2-year fixed churn under the microscope
Ray Boulger, senior technical director at John Charcol, said: “If the broker has a product mix that is substantially different to the average spread of products sold and that is happening consistently then it is perfectly reasonable for the regulator to look into this.
“The broker may be specialising and the client’s needs may be specialist, but the other reason is that they are selling a 2- year rate regardless of the client’s needs so they can call them again when the deal expires.”
Boulger’s comments come after Martin Wheatley, managing director of the FSA, said in a speech to the Association of British Insurers that the new Financial Conduct Authority would “shoot first and ask questions later”.
Wheatley added:“We’ll be expecting some firms to change their culture and the way they view consumers. Firms must balance the way products are developed and sold in the right way against making profits.
“As we prepare to become the Financial Conduct Authority, we have to learn from the FSA’s experience with many product mis-selling issues, where problems have often occurred when products designed for a specific market were sold widely to other people.”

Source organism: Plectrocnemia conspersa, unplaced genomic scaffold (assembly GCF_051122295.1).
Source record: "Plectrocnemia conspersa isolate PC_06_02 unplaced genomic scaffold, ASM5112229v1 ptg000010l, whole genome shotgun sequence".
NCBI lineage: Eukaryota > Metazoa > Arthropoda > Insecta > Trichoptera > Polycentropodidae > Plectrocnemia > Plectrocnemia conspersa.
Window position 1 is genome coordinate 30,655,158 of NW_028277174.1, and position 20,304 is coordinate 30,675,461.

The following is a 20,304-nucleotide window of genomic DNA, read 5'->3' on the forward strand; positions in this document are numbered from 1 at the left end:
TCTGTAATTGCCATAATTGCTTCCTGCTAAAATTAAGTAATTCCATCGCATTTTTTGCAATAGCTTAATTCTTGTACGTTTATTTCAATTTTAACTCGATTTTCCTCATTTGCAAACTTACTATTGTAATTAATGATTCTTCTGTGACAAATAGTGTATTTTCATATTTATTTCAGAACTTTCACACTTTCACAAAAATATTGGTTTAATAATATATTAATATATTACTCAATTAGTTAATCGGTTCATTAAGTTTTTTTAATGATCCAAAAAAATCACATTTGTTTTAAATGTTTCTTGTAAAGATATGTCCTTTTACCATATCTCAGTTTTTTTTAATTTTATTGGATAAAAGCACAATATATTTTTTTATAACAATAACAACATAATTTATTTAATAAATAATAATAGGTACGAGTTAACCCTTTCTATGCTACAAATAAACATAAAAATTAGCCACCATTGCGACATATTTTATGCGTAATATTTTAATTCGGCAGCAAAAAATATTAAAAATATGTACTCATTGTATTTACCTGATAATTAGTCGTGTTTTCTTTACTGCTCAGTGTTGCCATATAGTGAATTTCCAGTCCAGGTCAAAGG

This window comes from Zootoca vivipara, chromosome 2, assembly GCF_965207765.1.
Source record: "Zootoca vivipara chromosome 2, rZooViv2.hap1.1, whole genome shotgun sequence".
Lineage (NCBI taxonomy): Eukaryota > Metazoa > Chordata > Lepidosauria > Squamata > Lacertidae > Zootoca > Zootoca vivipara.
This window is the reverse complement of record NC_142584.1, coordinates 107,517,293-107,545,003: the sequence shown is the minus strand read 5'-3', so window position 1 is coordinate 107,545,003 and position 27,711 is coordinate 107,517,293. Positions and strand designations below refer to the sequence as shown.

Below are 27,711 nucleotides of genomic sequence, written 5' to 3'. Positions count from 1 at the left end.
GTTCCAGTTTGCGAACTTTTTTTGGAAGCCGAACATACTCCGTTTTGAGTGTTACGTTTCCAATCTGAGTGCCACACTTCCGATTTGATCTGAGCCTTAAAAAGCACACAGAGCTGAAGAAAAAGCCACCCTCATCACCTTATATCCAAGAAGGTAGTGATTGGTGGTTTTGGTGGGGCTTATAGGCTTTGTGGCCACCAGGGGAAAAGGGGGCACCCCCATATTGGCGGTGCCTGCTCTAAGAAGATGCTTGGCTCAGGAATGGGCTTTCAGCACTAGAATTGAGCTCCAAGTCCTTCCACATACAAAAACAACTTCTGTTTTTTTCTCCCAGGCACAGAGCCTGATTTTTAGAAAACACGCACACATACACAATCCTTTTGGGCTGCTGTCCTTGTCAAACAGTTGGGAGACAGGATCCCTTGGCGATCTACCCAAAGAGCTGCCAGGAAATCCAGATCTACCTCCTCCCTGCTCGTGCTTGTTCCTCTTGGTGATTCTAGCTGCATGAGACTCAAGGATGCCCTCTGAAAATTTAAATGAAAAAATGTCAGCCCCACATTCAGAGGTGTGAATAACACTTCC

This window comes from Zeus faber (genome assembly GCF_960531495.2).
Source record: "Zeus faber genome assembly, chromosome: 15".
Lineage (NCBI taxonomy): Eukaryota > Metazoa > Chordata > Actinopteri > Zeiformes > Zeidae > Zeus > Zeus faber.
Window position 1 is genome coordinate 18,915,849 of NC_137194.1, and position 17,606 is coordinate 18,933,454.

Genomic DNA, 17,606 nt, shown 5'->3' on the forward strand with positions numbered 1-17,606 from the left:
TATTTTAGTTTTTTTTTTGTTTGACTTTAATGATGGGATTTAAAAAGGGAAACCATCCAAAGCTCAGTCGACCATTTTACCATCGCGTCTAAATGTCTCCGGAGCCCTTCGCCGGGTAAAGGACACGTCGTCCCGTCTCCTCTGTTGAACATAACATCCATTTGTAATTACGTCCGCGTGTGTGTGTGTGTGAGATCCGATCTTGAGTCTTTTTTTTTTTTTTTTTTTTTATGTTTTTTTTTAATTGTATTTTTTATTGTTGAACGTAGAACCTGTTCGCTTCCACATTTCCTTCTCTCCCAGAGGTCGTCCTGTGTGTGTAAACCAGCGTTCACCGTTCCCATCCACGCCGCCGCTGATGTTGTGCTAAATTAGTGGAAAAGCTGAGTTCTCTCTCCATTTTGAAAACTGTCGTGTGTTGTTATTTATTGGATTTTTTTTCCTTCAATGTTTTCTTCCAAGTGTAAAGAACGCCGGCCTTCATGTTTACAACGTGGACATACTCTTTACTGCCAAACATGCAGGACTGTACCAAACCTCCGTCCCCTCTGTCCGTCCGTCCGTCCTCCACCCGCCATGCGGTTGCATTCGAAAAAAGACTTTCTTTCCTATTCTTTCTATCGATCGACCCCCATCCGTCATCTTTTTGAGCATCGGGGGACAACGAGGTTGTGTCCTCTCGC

Although Wheatley was referring to the mis-selling of savings products to pensioners, Boulger said this could easily be applied to selling a short-term rate to a client who needs long term stability.
Meanwhile Eric Galbraith, chief executive of British Insurance Brokers’ Association, said when it comes to general insurance the regulator should target it’s intrusion at the problem areas “such as lenders and other organisations whose main business is not insurance”.
And he added: “I believe there is an opportunity for us to work together with the regulator to demonstrate and acknowledge the low risk that our sector presents, and even help to point the gun at any appropriate areas or issues. Our sector has reputational concerns and just like the regulator we don’t want to see problems in the future.”